Mr Sedwill held both the position of national security adviser and Cabinet Secretary, the most powerful civil service role, whereas the two roles will now be held by different people.

Mr Gove said previous NSAs were not all ‘steeped in the security world’ and said some were ‘distinguished diplomats’ like Mr Frost.

Ms May glared and shook her head as he gave his response.

In response to further questions by a Labour MP, he said: ‘The broader point is that David Frost is involved in one of the most complex diplomatic negotiations ever conducted and a diplomatic negotiation that relates specifically to defence and security cooperation as well as tariffs and trade.

‘He has been a civil servant for decades and it is the case that Mark Lyall Grant and Kim Darroch, who were national security advisers, were not people who were steeped in the world of intelligence and security.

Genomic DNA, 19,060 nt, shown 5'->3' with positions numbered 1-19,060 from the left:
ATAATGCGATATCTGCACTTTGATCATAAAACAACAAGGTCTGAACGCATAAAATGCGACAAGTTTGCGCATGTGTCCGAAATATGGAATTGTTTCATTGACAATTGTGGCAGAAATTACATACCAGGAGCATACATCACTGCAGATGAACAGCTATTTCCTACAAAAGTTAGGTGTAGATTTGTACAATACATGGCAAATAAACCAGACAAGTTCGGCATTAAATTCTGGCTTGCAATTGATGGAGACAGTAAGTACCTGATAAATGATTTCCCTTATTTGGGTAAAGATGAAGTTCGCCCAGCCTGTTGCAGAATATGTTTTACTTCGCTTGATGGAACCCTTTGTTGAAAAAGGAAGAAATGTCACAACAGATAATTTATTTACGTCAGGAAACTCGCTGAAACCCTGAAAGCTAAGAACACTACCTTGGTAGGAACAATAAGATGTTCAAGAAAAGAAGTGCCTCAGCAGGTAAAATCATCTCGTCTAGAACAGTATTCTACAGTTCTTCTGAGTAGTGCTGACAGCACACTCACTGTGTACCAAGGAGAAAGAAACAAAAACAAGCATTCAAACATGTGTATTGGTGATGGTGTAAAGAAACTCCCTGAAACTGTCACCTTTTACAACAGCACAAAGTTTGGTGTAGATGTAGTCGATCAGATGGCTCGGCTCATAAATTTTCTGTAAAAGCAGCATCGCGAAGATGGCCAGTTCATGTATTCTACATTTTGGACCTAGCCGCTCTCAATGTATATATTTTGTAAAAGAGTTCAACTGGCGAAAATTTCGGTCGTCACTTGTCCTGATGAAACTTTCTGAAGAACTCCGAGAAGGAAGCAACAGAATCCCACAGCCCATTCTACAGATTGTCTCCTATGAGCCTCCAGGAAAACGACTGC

‘They were gifted diplomats and gifted civil servants and they were, as David will be, supported by a superb team in the national security secretariat.’

Like Mr Frost, Mr Darroch held a number of diplomatic roles with the Foreign Office and was the PM’s Europe adviser for several years.

However his responsibilities included briefs on the Soviet Union and satellites towards the end of the Cold War, according to the New Statesman.

His successor, Mr Lyall Grant, had served mainly in ambassadorial roles and senior Foreign Office postings.

Neither men had the extensive security background of Mr Sedwill, who had held military-facing and counterterrorism roles in the Foreign Office and the United Nations respectively.